Take a stroll through Yankee Stadium’s Monument Park, and you are instantly struck by the presence of greatness. Many of the finest players in baseball history enjoyed their best seasons while wearing the fabled pinstripes, a list dominated by Babe Ruth, the greatest slugger the game has ever known.
Examining the top offensive performances in franchise history, you could easily fill each spot with the Great Bambino’s exploits, including his 60-homer season in 1927 -- one of two times he out-homered every other team in the American League, a feat that will likely stand forever as his own.
With that in mind, we’ll cover Ruth in the leadoff spot, then allow him to share the spotlight with a few friends. Keep in mind that what Aaron Judge is doing this season in his hunt to break Roger Maris' AL record of 61 home runs will certainly land on this list when all is said and done. It'll just be a matter of where. But for now, here is our review of the top five single seasons by Yankees position players.
1. Babe Ruth, 1920
Your first thought might have been 1927, when Ruth set a single-season mark for homers that stood for more than three decades. But Ruth’s 1920 season stands out because he was playing a completely different game than the competition. No one had hit 30 home runs in a season to that point (Ruth set the record in 1919 with 29), then the Sultan of Swat went out and showed that it was possible to belt 54.
That was the first time Ruth outhomered the entire AL; the Browns were second, with 50 homers, and the Red Sox -- in their first season sans Ruth -- finished last, with 22. Ruth’s resulting 255 OPS+ is pure insanity. With a .376/.532/.847 slash line, Ruth led the league in runs (158), homers, RBIs (135), walks (150) and on-base percentage. His slugging percentage stood as a league mark until Barry Bonds eclipsed it in 2001.
Although we’re giving the nod to Ruth’s 1920, he was also magnificent in 1921, 1923, 1924, 1926, 1927, 1928, 1930, 1931 -- really, there’s no wrong choice. There have been 14 double-digit bWAR seasons in franchise history, and Ruth owns nine of them. If you prefer OPS+, Ruth owns the top five slots, and nine of 14.
2. Lou Gehrig, 1927
The ’27 Yankees are widely remembered as one of the game’s most dominant juggernauts, and Gehrig was a key part of their success. He earned AL Most Valuable Player honors in a year when the Murderers' Row lineup powered the club to 110 wins and a sweep of the Pirates in the World Series.
Playing in all 155 games (naturally), Gehrig batted .373/.474/.765, leading the circuit with 52 doubles and a then-record 173 RBIs. He peppered his stat line with 149 runs scored, 18 triples and 47 homers. His 117 extra-base hits that season are second only to Ruth’s 119 in 1921, and his 447 total bases are third all-time. Gehrig’s 1930, ‘31 and ‘34 seasons are also especially worthy of mention.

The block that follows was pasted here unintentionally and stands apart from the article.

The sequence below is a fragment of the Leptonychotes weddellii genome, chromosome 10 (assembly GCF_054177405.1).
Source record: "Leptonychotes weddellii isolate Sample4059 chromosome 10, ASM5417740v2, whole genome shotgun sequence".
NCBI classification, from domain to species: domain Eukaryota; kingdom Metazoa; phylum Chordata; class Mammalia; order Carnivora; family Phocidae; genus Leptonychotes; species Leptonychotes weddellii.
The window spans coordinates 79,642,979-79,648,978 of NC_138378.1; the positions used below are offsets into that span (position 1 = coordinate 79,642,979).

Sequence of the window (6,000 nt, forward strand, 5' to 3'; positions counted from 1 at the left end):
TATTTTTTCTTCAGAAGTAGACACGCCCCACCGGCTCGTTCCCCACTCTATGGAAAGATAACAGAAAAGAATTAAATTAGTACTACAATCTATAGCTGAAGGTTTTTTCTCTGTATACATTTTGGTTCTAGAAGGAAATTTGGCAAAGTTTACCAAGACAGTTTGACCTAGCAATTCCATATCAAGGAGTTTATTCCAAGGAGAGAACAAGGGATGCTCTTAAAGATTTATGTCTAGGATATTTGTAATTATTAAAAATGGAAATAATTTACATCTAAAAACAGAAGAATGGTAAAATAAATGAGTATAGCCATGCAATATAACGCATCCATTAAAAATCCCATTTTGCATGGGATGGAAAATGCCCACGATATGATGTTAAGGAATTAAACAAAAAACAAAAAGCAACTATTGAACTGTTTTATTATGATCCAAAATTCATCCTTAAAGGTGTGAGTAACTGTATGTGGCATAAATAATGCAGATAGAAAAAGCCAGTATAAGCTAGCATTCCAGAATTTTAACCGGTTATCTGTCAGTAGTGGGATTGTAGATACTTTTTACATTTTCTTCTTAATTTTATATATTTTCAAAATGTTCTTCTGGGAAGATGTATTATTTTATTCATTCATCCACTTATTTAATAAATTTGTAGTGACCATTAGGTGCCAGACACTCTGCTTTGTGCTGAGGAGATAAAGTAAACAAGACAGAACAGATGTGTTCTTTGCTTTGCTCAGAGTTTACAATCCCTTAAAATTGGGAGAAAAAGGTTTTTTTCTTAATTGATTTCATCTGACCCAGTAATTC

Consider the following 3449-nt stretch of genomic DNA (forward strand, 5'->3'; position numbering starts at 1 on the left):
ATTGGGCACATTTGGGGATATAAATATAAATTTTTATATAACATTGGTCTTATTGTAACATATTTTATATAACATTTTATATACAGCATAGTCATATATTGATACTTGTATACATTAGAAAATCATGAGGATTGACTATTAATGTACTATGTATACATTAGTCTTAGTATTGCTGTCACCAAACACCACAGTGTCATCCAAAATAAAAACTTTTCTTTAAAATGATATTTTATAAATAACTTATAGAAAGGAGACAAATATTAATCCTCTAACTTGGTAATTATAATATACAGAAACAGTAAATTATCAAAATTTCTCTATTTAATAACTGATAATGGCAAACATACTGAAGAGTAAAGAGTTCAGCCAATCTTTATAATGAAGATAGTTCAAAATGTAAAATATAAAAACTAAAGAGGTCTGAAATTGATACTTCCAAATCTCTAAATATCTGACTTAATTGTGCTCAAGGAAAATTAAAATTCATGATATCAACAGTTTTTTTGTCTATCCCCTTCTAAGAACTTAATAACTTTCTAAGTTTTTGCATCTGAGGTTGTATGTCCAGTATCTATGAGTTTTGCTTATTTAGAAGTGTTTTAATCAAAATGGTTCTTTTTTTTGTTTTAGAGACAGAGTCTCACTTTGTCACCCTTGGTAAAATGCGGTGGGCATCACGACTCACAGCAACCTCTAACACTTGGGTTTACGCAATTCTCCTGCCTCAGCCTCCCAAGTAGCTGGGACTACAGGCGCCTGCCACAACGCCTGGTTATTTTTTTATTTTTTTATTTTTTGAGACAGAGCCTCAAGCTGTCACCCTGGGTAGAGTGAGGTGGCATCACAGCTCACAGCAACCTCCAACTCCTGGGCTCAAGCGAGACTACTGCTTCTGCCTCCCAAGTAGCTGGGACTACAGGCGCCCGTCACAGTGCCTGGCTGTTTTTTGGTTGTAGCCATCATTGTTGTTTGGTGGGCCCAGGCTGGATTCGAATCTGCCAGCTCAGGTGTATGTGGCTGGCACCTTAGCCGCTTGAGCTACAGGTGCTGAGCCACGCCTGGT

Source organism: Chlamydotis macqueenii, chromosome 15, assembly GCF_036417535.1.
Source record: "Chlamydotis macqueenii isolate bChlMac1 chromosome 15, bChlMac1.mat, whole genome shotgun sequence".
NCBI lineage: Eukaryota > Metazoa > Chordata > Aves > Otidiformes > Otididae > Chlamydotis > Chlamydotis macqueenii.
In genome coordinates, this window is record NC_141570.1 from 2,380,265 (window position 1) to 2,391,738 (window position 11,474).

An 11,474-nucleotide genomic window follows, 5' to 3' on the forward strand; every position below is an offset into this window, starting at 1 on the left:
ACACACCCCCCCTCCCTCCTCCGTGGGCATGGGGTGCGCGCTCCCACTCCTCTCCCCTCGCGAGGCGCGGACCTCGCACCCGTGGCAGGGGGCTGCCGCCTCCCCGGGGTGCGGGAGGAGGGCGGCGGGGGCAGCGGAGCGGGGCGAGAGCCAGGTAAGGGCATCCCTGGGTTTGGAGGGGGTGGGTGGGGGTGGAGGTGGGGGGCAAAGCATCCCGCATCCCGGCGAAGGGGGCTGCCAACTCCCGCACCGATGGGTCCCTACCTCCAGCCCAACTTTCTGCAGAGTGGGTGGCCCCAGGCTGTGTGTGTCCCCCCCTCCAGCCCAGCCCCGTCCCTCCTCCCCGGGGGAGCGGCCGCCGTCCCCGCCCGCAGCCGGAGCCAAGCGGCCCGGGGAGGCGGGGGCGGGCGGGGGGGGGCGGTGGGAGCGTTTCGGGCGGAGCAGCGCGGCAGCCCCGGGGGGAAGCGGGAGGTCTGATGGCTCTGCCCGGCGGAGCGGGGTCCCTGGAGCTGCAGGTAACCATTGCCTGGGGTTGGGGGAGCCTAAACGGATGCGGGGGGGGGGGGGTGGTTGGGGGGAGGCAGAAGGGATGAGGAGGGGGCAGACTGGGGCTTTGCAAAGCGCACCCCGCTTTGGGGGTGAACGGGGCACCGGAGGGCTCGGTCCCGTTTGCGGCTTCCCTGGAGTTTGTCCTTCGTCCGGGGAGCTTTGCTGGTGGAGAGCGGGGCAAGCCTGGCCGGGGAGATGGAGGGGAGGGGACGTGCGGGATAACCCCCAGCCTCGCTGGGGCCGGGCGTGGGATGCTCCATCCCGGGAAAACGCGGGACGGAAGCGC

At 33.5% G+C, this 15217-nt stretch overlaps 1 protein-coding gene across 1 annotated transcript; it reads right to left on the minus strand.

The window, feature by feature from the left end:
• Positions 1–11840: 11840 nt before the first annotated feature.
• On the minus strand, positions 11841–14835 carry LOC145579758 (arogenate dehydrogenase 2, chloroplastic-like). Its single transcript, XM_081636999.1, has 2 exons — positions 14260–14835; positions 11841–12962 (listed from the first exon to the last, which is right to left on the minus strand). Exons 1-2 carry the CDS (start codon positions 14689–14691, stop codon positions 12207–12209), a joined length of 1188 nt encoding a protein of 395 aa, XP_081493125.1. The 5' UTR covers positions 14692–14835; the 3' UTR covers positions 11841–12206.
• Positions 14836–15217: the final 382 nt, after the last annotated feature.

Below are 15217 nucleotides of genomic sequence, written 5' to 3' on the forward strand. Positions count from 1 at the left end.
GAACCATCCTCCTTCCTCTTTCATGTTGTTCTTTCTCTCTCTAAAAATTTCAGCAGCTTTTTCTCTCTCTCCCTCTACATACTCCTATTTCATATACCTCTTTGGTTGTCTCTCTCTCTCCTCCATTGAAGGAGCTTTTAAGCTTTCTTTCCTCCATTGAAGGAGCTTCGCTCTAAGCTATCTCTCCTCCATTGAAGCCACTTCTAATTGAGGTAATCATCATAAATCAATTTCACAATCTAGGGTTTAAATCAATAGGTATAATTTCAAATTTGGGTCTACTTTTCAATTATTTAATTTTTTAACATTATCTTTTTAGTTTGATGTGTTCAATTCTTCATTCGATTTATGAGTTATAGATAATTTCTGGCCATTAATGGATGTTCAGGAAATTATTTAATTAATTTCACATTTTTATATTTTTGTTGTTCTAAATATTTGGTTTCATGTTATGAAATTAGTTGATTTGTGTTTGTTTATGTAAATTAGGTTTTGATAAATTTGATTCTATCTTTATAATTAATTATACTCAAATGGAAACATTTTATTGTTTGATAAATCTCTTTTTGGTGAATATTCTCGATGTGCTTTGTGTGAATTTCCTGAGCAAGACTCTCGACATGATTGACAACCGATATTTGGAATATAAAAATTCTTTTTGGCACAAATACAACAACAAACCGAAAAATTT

3. Mickey Mantle, 1956
The debate over New York’s top center fielder raged for years in the city’s schoolyards and barrooms, and with no slight to Willie Mays or Duke Snider, “The Mick” was the correct choice in ’56. En route to earning the first of his three career MVP Awards, Mantle won the Triple Crown with a .353/.464/.705 slash line, pacing the Majors with 132 runs, 52 homers, 130 RBIs and 376 total bases.
Mantle edged Ted Williams of the Red Sox (.345) for the batting title, outslugged Vic Wertz of the Indians (32) by a healthy margin for the home run column and nipped the Tigers’ Al Kaline (128) in RBIs. Mantle capped it all with a terrific running catch that kept Don Larsen’s perfect game alive. You can make a case that Mantle’s 1957, ’61 and ‘62 seasons were on the same level, but ’56 was the year he’d later write about in a book titled “My Favorite Summer.”
4. Joe DiMaggio, 1941
DiMaggio’s 56-game hitting streak captivated the public from coast to coast in the summer of ’41, earning newsreel coverage and sending Americans to the morning box scores in hopes that the “Yankee Clipper” had come through once again. From May 15 to July 16, DiMaggio did, shattering Wee Willie Keeler’s previous record of 44 and establishing a mark that many consider to be unbreakable.
Joltin’ Joe batted .408 during the streak, boosting his stat line in a splendid season. In 139 games, he batted .357/.440/.643 with 193 hits, 43 doubles, 11 triples and 30 home runs, leading the Majors with 125 RBIs and 348 total bases. The exploits earned him the second of his three career MVPs. His MVP performance of 1939, when he led the Majors by hitting .381, is a close second.
5. Roger Maris, 1961
The epic pursuit of Ruth’s single-season home run record made for terrific drama, with the "M&M Boys" of Maris and Mantle battling for newspaper headlines and fans’ affections as they chased the ghost of the game’s most prolific slugger. It was a story well told years later in the Billy Crystal movie "61*," which continues to hold up if you’re in need of a nostalgic baseball fix.
It may be surprising that the numbers don’t rank Maris’ 1961 season as highly as one might expect. Yes, he set the mark with 61 homers, led the Majors with 132 runs and 366 total bases, and paced the AL with 141 RBIs. He had a slash line of .269/.372/.620 and an OPS+ that is the 43rd-best in franchise single-season history, while his 6.9 bWAR is 53rd.
The spaces between Ruth and Maris on the OPS+ and bWAR lists produce some interesting seasons -- lots of Monument Park names, plus Rickey Henderson (1985), Alex Rodriguez (2005, ’07), Bobby Murcer (1971) and Aaron Judge (2017). We’re giving the nod to Maris, in part because of the extra challenges he faced. No one has made a movie about the others -- at least, not yet.